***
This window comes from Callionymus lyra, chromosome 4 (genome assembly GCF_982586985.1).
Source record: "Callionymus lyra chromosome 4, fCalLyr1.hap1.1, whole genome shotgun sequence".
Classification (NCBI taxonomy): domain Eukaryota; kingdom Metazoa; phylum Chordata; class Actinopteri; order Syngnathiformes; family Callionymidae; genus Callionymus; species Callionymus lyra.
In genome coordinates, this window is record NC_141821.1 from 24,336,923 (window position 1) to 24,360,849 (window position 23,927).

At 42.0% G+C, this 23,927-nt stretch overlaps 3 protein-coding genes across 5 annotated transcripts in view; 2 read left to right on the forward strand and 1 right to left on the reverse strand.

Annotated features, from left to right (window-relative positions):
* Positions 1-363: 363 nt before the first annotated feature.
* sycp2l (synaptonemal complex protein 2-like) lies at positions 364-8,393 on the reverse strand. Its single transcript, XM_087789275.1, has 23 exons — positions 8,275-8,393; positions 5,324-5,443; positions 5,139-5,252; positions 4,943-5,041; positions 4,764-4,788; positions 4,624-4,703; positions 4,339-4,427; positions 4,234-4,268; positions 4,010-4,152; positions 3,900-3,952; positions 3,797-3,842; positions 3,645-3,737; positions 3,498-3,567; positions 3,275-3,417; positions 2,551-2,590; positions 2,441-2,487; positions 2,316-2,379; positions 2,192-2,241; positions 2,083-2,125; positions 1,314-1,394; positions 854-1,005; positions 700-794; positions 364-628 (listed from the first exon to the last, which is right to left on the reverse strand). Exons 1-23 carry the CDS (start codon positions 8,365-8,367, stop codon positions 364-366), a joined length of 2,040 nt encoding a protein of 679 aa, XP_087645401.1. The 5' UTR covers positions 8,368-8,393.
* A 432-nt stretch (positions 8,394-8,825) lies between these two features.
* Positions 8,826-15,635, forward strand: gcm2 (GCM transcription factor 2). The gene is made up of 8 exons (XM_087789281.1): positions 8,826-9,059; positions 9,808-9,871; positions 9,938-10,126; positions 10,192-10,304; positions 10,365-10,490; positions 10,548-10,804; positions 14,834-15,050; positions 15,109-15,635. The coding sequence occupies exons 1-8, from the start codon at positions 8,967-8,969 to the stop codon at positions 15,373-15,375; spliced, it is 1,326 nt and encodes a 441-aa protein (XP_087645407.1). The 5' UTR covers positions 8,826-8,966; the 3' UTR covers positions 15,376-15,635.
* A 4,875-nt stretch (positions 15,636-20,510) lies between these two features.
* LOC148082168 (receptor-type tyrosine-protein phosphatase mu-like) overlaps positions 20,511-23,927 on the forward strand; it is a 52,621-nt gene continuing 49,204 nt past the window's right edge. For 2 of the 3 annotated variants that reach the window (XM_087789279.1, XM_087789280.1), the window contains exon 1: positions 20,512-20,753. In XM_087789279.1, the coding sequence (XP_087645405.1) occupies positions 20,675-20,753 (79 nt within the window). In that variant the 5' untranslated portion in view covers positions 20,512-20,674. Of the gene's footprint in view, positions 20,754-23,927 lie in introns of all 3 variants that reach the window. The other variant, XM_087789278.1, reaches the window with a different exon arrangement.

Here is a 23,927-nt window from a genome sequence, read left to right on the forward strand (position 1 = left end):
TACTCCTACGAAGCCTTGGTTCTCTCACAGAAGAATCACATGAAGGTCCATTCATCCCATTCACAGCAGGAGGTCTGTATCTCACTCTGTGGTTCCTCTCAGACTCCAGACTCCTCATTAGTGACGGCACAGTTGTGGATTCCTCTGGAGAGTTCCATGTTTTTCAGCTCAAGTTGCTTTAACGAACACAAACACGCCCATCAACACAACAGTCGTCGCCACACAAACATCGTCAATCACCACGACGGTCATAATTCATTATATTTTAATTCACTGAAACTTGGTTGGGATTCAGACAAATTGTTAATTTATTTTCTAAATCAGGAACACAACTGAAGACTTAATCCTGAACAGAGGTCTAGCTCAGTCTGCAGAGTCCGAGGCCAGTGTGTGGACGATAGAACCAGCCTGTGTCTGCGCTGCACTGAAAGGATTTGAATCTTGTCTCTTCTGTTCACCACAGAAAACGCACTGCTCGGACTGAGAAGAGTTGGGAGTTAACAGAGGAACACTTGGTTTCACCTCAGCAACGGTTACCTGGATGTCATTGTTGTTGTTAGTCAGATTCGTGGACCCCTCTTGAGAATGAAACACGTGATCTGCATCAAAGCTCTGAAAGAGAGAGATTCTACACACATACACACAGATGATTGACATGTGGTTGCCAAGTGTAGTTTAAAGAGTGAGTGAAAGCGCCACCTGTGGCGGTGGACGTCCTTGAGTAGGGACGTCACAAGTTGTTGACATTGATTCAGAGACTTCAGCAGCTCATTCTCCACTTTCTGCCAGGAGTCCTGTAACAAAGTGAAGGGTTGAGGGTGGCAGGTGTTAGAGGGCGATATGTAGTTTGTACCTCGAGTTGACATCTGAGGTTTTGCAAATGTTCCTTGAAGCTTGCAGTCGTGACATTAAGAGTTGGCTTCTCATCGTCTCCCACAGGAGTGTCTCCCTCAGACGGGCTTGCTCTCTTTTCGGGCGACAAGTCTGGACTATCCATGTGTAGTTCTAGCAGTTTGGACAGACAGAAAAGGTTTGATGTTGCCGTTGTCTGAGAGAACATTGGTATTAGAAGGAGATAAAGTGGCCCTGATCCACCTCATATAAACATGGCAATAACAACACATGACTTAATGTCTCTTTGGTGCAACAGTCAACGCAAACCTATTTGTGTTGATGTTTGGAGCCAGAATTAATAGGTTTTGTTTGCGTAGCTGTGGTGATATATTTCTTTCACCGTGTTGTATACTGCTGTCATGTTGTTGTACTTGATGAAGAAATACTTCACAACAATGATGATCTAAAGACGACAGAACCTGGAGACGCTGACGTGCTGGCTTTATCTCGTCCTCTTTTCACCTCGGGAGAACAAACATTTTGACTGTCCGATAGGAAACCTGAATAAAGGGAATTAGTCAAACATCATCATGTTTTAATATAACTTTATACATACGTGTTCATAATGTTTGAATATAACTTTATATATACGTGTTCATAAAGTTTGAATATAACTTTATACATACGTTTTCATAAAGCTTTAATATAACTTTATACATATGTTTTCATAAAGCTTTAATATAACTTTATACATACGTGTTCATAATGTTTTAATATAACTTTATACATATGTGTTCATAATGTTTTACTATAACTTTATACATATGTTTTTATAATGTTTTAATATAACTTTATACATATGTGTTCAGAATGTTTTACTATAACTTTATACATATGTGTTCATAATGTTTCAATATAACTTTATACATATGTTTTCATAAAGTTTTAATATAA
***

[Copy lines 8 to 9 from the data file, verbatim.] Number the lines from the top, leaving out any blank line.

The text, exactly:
* sycp2l (synaptonemal complex protein 2-like) lies at positions 364-8,393 on the reverse strand. Its single transcript, XM_087789275.1, has 23 exons — positions 8,275-8,393; positions 5,324-5,443; positions 5,139-5,252; positions 4,943-5,041; positions 4,764-4,788; positions 4,624-4,703; positions 4,339-4,427; positions 4,234-4,268; positions 4,010-4,152; positions 3,900-3,952; positions 3,797-3,842; positions 3,645-3,737; positions 3,498-3,567; positions 3,275-3,417; positions 2,551-2,590; positions 2,441-2,487; positions 2,316-2,379; positions 2,192-2,241; positions 2,083-2,125; positions 1,314-1,394; positions 854-1,005; positions 700-794; positions 364-628 (listed from the first exon to the last, which is right to left on the reverse strand). Exons 1-23 carry the CDS (start codon positions 8,365-8,367, stop codon positions 364-366), a joined length of 2,040 nt encoding a protein of 679 aa, XP_087645401.1. The 5' UTR covers positions 8,368-8,393.
* A 432-nt stretch (positions 8,394-8,825) lies between these two features.